“Another such victory and we are lost,” King Pyrrhus of Epirus lamented after suffering staggering losses in defeating the Romans in 279 B.C. This bit of ancient history seems relevant now as President Trump and the Republicans celebrate a pyrrhic victory of their own on taxes. In ramming through Congress a huge package of tax […]

Blog

By / 12.19.2017

It’s been a surreal political year, but PPI has much to celebrate this holiday season. Throughout 2017, we expanded our productive capacity and the scope of our political and media outreach significantly. For example, PPI organized 150 meetings with prominent elected officials; visited 10 state capitals and 10 foreign capitals, published an influential book and […]

Op-eds and Articles

By / 12.8.2017

Last week, Republicans played elves to President Trump’s Santa, cobbling together an atrocious package of tax giveaways that will mostly help wealthy Americans while piling at least $1 trillion on the national debt. So much for GOP claims to be the party of working people and fiscal responsibility. Now Trump and the Republican National Committee […]

Op-eds and Articles

By / 11.30.2017

As President Trump and Republicans go full throttle to ram a partisan tax bill through Congress this week, let’s step back and ask a basic question: What does the U.S. economy need most today? The answer isn’t tax cuts – it’s public investment in modern infrastructure. Having wasted most of 2017 trying to kill ObamaCare, […]

Publications

By and / 11.17.2017

If there is one thing that negotiators from the United States, Mexico and Canada agree on, it is that NAFTA should be updated and improved to the mutual benefit of the three partners. The question is how to do so. To grapple with that question, the University of California and Tecnológico de Monterrey, the largest […]

Op-eds and Articles

Democrats—who’d had little to celebrate since Donald Trump’s shocking election a year ago—are exulting in last week’s sweeping victories in Virginia and New Jersey, the first signs that the party can spin Trump’s abysmal public approval ratings into electoral gold. Yet there’s also a danger of over-interpreting these odd-year election results. New Jersey is a […]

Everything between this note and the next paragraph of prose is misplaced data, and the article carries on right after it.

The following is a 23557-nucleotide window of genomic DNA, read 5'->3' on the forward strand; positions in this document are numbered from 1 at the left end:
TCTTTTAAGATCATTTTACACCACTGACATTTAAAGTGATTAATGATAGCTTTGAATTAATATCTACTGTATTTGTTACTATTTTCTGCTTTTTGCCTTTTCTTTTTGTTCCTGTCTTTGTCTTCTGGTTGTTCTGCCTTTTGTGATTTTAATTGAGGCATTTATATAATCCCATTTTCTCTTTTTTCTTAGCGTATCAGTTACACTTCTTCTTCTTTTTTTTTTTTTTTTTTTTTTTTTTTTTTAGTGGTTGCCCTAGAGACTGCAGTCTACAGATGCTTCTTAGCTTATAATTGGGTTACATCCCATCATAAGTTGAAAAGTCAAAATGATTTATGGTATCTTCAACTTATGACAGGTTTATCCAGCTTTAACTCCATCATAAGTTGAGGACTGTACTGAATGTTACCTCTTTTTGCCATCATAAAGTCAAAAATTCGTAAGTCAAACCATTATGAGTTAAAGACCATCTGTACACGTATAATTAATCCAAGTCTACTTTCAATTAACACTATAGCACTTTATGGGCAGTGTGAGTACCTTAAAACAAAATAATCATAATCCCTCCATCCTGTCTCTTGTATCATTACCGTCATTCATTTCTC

Op-eds and Articles

By and / 9.28.2017

Goaded by President Trump, Republican leaders outlined a tax-reform plan this week that is marginally less generous to the wealthy than many conservatives would like. As the GOP struggles to cobble together an actual bill that can unite their fractious party, it’s tempting for Democrats to sit back and enjoy the show. When your opponents […]

Op-eds and Articles

By and / 6.2.2017

Donald Trump made political hay in Appalachian and industrial states by running as an ardent booster of coal. Yet what’s really powered America’s remarkable energy boom over the last decade is shale oil and natural gas, renewable solar and wind, clean-tech and energy efficiency. Energy innovation, in short, is the key to creating more good […]

Op-eds and Articles

By / 5.30.2017

Nearly everywhere you look, parties of the left are on the skids. That’s a big part of why Macron won in France. If he delivers, it’ll point the new direction. Europe seems to be containing the fever of resurgent nationalism that propelled last year’s Brexit vote as well as Donald Trump’s improbable election here. Emmanuel […]